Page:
Robbery of stolen contraband is still robbery says Fairfax criminal lawyer
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Robbery convictions are not avoided in Virginia by a claim of right to seize stolen ill-gotten gains, says Fairfax criminal defense lawyer
Robbery in Virginia is sentenced harshly. from five years to life in prison. As a Fairfax criminal defense lawyer, I know that it is folly for an accused robber of contraband or its proceeds, to assert innocence on the basis of the defendant’s ownership of those ill-gotten gains. When that is the only issue that a Virginia robbing defendant can argue at trial or on appeal, s/he indeed has a weak appeal. The Virginia Court of Appeals made that clear this month. Olmedo Pena v. Virginia, ___ Va. Ct. App. ___ (May 5, 2020).
When criminally confronting thieves of unlawfully-obtained gains, one risks making a bad situation much worse
Robbery defendant Olmedo Pena and his cousin Luis Lafferty accumulated a few thousand dollars from illegally selling drugs and trading firearms in a neighboring state. They were beyond angry when the cash went missing. The pair convinced an acquaintance to set up a fake marijuana deal with the two people they suspected of orchestrating the cash theft. Pena and Lafferty then showed up at the Virginia setup location, Pena demanded the stolen money, Kamau Imani denied having the money, and Pena shot Imani in the neck after Pena only got from Imani a fraction of the dollar amount that was stolen from Pena and Lafferty. Imani bled profusely and ultimately died.
Robbery of allegedly stolen money results in conviction for murder, robbery, conspiracy to rob, and use of a firearm in the commission of robbing
Pena now sits in prison convicted of murder, robbery, conspiracy to rob, and use of a firearm in the commission of robbing. A review of his online Virginia Circuit Court docket shows that Pena is serving a life prison sentence. After Pena shot Imani, the walls came tumbling down on him. Witness(es) to the shooting clearly reported the incident to police, who found Pena in a Virginia-adjacent state. Pena’s cellmate testified that Pena confessed to the crime. Pena’s co-conspirator Lafferty testified against him. The only — and ultimately useless — leg Pena had to stand on was claiming the right to seize back the criminal drug proceeds that were stolen from him and Lafferty.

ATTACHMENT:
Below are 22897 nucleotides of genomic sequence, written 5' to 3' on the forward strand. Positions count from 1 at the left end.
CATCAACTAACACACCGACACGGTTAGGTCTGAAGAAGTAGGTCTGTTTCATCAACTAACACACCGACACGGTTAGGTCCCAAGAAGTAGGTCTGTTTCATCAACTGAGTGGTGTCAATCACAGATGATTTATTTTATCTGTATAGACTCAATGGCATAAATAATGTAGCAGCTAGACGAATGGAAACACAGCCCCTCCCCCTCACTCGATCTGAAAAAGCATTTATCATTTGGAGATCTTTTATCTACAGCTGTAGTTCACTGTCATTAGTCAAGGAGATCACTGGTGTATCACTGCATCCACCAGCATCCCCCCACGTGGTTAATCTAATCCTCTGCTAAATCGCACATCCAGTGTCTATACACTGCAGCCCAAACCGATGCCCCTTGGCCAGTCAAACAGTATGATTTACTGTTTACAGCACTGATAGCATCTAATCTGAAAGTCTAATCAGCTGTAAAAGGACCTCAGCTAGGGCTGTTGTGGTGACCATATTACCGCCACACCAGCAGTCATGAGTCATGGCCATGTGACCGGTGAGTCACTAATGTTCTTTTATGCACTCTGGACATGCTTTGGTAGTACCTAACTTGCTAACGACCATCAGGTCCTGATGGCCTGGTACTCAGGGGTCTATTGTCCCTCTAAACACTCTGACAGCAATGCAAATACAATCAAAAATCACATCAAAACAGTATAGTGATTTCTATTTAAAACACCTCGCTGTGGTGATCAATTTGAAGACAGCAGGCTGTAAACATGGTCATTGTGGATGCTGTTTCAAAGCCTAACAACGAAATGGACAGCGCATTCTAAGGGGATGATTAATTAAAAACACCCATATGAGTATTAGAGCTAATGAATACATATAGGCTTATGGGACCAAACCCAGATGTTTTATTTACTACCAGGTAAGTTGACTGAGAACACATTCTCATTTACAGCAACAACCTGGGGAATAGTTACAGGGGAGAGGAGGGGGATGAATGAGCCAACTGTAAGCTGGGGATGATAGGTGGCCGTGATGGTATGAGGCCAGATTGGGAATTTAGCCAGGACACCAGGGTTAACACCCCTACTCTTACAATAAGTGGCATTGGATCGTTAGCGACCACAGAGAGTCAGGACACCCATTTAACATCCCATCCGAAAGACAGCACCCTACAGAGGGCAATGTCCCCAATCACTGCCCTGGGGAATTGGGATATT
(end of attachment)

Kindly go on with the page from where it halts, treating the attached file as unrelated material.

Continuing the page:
The claim or right defense was not available to Pena against his robbery prosecution
“When successful, the claim of right defense negates a defendant’s … specific intent requirement for conviction for certain offenses such as the ‘intent to steal’ requirement for a larceny conviction… By doing so, it operates as an affirmative defense in [Virginia] to several offenses, including robbery.” Pena. “The record is equally clear and undisputed that the stolen money was ‘drug money’—the proceeds of Lafferty and Pena’s joint illegal drug distribution operation. Consequently, we must consider whether as a matter of law, one can have a good faith claim of a legal right in the proceeds from the sale of contraband. For the following reasons, we conclude that one cannot.” Id.
Nobody testified in Pena’s defense. His lawyer unsuccessfully asked the trial judge to instruct the jury that “’If you believe the defendant took the property he is charged with stealing under a belief that he had a good faith claim of right to take it, then, even though his belief was mistaken, you shall find the defendant not guilty of robbery.'” Pena. Pena upholds the trial court’s refusal to give this jury instruction, as it was not supported by more than a scintilla of evidence presented at trial.
Fairfax criminal lawyer Jonathan L. Katz pursues your best defense against felony, misdemeanor, assault and DUI prosecutions, and protective order hearings. Call 703-383-1100 to schedule a free consultation with Jon Katz about your court-pending criminal or DUI case.